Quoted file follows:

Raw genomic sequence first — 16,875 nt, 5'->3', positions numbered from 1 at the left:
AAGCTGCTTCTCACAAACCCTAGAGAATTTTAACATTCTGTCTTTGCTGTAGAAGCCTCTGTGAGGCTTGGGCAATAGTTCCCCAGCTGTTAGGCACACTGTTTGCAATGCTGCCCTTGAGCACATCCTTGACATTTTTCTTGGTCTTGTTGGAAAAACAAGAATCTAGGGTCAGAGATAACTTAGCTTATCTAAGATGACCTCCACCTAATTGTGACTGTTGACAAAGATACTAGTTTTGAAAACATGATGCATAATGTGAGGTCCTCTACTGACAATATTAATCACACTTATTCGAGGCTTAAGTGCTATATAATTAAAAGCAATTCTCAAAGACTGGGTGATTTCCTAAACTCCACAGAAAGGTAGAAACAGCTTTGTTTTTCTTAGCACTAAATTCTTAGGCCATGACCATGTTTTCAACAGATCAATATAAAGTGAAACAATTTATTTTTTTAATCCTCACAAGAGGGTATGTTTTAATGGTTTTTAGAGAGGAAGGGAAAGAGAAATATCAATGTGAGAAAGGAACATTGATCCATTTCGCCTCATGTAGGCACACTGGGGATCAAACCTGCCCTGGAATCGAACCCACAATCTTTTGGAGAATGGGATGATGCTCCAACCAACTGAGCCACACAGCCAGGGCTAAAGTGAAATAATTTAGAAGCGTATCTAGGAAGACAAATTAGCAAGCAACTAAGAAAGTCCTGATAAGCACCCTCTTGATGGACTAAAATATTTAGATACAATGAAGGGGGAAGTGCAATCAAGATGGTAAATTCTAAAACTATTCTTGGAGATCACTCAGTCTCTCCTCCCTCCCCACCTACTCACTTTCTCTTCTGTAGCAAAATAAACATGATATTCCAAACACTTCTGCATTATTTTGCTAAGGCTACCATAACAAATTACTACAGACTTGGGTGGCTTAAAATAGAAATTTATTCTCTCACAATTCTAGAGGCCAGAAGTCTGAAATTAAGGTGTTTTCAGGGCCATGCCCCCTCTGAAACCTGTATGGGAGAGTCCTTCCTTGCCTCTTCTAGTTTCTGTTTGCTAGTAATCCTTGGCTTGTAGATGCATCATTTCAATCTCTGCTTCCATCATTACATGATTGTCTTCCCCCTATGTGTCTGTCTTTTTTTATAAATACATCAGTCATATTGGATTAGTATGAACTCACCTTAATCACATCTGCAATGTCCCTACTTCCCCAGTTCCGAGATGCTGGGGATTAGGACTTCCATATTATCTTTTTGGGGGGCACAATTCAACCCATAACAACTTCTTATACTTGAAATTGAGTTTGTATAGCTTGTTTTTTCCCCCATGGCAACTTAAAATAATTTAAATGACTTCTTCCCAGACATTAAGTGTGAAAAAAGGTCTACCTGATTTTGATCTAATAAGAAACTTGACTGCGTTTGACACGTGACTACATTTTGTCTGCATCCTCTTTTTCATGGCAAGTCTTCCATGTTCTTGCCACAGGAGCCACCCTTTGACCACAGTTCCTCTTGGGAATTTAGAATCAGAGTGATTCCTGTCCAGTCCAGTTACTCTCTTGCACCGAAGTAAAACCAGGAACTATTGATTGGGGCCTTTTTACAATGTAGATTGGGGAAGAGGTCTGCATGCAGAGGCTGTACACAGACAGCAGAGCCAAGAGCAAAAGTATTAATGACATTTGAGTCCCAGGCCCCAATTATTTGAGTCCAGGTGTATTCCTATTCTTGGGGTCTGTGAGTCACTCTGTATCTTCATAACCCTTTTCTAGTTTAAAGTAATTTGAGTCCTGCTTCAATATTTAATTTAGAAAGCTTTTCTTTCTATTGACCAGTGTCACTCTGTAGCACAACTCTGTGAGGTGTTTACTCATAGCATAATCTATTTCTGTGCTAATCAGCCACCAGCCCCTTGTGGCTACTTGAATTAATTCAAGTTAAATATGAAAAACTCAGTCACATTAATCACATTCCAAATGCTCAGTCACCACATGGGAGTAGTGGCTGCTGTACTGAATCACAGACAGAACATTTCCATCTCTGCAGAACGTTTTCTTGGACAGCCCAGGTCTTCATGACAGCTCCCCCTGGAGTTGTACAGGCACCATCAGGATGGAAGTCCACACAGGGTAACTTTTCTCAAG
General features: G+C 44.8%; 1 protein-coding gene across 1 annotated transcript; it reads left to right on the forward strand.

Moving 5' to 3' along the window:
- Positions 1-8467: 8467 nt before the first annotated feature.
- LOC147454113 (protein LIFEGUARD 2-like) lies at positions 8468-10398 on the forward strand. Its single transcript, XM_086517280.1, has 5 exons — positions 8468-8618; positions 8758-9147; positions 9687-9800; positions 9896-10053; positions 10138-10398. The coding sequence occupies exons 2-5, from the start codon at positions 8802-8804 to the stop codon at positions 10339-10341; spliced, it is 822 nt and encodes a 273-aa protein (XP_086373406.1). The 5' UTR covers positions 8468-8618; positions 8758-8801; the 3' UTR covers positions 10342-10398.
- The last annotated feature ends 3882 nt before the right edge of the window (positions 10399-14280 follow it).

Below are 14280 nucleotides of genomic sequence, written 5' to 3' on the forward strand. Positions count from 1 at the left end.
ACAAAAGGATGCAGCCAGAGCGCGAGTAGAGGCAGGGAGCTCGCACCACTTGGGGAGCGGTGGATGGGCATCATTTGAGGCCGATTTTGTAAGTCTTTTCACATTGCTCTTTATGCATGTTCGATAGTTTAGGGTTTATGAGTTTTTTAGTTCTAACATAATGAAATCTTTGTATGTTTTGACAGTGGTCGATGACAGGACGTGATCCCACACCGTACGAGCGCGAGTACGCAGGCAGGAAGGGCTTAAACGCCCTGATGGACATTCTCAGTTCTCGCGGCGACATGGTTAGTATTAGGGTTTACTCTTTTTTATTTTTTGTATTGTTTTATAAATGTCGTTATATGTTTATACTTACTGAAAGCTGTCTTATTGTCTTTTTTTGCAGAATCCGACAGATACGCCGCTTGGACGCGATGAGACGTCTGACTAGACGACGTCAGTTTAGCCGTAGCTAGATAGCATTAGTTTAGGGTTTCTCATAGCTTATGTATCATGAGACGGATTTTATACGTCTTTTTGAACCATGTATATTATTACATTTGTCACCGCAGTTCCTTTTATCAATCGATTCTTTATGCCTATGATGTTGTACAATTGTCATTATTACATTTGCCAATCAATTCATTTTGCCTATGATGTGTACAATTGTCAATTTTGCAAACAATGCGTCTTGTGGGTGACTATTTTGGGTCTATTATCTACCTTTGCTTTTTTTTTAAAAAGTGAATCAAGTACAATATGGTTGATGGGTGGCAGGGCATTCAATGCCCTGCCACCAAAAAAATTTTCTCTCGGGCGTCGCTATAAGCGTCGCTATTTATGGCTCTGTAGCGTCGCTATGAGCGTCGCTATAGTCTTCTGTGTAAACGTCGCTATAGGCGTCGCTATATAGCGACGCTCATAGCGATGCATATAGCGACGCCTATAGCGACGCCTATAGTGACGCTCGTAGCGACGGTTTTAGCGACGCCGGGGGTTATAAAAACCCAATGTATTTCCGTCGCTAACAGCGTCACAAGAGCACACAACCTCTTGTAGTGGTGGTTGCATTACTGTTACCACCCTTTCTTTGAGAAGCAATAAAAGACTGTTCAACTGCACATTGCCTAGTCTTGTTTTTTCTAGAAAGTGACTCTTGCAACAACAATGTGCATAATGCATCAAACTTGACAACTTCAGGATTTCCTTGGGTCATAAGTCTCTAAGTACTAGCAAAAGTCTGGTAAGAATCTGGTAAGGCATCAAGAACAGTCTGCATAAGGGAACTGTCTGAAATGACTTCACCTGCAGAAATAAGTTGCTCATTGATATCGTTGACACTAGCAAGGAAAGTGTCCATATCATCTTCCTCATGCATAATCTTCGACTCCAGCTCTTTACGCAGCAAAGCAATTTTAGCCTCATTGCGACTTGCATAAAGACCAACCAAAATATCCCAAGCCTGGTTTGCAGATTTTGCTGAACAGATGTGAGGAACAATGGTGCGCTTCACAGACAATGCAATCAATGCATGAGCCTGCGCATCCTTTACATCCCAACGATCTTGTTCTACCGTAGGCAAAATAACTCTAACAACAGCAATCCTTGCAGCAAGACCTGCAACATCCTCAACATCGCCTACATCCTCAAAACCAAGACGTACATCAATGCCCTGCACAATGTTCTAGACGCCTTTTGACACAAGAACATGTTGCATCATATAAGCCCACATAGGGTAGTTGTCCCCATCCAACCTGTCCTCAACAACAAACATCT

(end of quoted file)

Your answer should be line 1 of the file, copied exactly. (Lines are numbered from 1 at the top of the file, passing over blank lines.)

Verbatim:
Raw genomic sequence first — 16,875 nt, 5'->3', positions numbered from 1 at the left: